“Tag this!” he yelled

Happy Monday. Let’s start the week by looking at some Instagrammer writing advice I stumbled upon yesterday:

“Often clunky and add nothing.”

Bear that in mind as we go through this person’s examples and “advice”:

Duh, it may NOT be clear who is asking, which is why the necessary word there may be “he” – if it could be a “he” or a “she,” using “he” makes it clear who is asking.

That is why “asked” there is appended to “he.”

If you as a reader are not sure who is screaming, you may have to guess.

Unless it is a deliberate effort on your part as the writer, in my opinion a reader should NEVER need to guess who is doing or saying anything.

The operative word there is actually not “screamed,” but “she.” If it could be a “he,” or there is more than one woman and that “she” makes it obvious which one is screaming, that “she screamed” enables the reader to know who is screaming.

No, it is not necessarily “obvious” even if it is declarative. For if it is not clear that the “I love you ” there is “declared” by the “first person” speaker, it may be necessary to make that plain by noting “I declared.” Otherwise the reader, again, may be CONFUSED.

Umm, so someone’s personal “favorites” decide how words are appropriately used in an attribution?

I do not like the word “moist” either.

Again, “good old” accuracy insofar as possible in writing so readers understand. “Said” is written there to make it clear who is speaking – either “she” or “he” or from among the “shes” present as long as that “she” makes it clear which “she” is saying it.

If “she” is not adequate there to help the reader understand without having to guess or re-reading backs and forths in a conversation to try to figure out precisely who said it, a name is possibly necessary so it would read perhaps instead as “said Emily” or “Emily said.”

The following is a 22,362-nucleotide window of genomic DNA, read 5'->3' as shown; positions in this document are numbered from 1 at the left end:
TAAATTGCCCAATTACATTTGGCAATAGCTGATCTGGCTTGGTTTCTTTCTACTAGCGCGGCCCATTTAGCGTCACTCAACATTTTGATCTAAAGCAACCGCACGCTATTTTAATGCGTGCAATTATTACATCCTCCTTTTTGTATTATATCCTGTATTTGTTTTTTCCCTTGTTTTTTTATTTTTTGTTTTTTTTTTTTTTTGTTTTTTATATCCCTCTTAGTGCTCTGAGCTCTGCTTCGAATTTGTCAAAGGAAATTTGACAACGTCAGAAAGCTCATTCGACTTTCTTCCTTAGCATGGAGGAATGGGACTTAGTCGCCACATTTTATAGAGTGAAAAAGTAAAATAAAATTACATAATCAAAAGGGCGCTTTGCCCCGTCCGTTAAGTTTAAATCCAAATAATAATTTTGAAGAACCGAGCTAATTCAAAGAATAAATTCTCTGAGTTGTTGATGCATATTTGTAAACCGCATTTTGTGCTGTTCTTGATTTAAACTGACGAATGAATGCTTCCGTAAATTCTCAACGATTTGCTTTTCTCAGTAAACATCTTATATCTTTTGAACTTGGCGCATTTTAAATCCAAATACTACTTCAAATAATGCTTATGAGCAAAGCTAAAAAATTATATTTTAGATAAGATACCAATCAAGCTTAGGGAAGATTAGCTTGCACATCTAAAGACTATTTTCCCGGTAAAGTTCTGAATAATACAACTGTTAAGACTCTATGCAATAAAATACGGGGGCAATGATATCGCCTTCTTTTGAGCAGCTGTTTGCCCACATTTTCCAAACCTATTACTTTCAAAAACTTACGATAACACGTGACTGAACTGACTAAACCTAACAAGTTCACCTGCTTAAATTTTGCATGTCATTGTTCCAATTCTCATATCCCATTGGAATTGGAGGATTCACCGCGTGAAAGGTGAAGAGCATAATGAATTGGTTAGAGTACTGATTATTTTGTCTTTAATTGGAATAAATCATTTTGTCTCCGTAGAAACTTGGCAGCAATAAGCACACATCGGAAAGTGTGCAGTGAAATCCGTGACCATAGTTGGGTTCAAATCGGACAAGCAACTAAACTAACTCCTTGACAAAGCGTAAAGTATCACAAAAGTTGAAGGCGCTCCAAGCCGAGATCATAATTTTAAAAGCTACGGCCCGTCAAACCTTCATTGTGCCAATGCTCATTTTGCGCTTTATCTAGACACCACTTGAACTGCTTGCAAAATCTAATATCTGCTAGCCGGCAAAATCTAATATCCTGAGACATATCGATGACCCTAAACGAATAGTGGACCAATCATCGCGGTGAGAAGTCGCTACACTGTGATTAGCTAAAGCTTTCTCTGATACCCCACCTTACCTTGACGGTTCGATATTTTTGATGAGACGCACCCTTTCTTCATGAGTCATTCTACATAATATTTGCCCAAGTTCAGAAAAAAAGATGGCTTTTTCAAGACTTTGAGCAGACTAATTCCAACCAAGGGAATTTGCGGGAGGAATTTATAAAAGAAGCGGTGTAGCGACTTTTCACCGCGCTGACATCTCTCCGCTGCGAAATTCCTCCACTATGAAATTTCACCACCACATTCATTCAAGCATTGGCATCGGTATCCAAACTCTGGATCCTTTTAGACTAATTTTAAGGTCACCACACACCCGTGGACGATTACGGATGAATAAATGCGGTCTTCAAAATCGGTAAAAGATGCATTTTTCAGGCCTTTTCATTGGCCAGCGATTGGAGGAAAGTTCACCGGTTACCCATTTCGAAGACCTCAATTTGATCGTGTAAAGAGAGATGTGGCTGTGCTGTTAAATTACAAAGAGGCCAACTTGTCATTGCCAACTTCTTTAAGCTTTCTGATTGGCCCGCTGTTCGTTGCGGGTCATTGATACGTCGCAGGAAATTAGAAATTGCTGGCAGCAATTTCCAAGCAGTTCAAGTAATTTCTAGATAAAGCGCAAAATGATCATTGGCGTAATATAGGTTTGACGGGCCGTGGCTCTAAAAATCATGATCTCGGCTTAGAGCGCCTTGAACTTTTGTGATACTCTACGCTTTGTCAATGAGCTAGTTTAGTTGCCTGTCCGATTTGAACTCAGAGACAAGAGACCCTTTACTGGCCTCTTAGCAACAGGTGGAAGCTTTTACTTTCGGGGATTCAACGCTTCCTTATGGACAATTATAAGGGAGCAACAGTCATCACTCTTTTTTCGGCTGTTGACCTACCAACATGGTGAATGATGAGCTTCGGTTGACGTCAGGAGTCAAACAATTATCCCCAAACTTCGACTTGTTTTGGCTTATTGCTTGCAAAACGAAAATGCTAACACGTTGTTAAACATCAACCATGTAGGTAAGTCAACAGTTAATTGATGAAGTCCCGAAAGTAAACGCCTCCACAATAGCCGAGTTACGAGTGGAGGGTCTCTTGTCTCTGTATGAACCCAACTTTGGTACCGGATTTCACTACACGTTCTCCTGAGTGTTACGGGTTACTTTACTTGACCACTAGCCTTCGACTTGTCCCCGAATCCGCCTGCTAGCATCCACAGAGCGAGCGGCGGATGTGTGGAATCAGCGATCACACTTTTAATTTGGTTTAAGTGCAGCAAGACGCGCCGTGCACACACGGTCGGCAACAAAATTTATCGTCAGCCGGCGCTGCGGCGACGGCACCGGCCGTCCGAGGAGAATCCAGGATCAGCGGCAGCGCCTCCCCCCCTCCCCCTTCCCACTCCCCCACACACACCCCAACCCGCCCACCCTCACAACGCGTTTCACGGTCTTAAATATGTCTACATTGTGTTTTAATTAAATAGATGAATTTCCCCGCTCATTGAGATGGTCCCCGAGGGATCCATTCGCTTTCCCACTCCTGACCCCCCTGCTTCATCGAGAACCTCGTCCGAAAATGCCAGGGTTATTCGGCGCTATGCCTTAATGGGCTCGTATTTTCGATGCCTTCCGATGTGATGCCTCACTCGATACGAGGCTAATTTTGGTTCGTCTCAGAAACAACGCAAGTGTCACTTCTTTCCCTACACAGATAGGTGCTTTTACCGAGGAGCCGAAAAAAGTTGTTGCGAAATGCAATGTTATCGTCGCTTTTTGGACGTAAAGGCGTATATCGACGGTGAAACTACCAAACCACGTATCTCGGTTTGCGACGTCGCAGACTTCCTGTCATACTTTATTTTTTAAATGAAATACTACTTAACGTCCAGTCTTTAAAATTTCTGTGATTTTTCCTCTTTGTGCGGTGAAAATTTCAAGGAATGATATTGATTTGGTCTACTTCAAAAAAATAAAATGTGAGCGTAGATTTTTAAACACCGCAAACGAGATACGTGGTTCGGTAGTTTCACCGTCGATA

[From someone on Instagram. Click to go to Instagram.]

Well, if that is true, I am underwhelmed to say the least. The point to “dialogue tags” is to avoid CONFUSING readers. Period.

So tags are often NECESSARY. From the writer’s perspective, sure, you do not want to use them if they are NOT necessary. It is up to you as the writer to decide how best to write them, if they seem necessary.

Here is a writing tip from me (and I have two MA degrees in history and political science) based on how I view that sort of stuff above on the net: Do NOT write based on Instagram memes. Not even mine. LOL!

[From A Moveable Feast (1964), by Ernest Hemingway.]

“Walsh said.”

I said.”

“Walsh said.”

“Walsh said.”

[From The Big Sleep (1939), by Raymond Chandler.]

“Ohls asked.”

[From Casino Royale (1953), by Ian Fleming.]

“He said.”

[From The Age of Innocence (1920), winner of the Pulitzer Prize for literature, by Edith Wharton.]

M. Rivère replied.”

[By my uncle (1997).]

“‘Wait!’________ yelled.”

And immediately above, as you see (drumroll please), I was able there FINALLY to post something written by my (now late) uncle. Okay, it is not exactly memorable. But precisely because it is so commonplace, googling it – with the character’s name removed – cannot reveal who my uncle was. LOL!

Let’s see, so where are we now? I should listen to someone on Instagram calling themselves “Underhillwriter”? Or I follow the examples of the likes of Hemingway, Chandler, Fleming, Wharton, and even my uncle?


Also, by virtue of having been an author published by companies such as St. Martin’s Press and HarperCollins, my uncle taught university creative writing for the last 15 or so years of his life.

[On my writing desk. Photo by me, August 15, 2021.]

I could go on with other author examples, of course, but I am sure you get the idea. To learn to write better, my uncle had told me more than once, and I have seen it said/written by so many others, and I have concluded now myself, that you have to READ. By reading, that means read books by well-regarded authors of particularly the last century or so in order to see what they did and how they wrote. They are by far your best “teachers.”

Have a good week, wherever you are. 🙂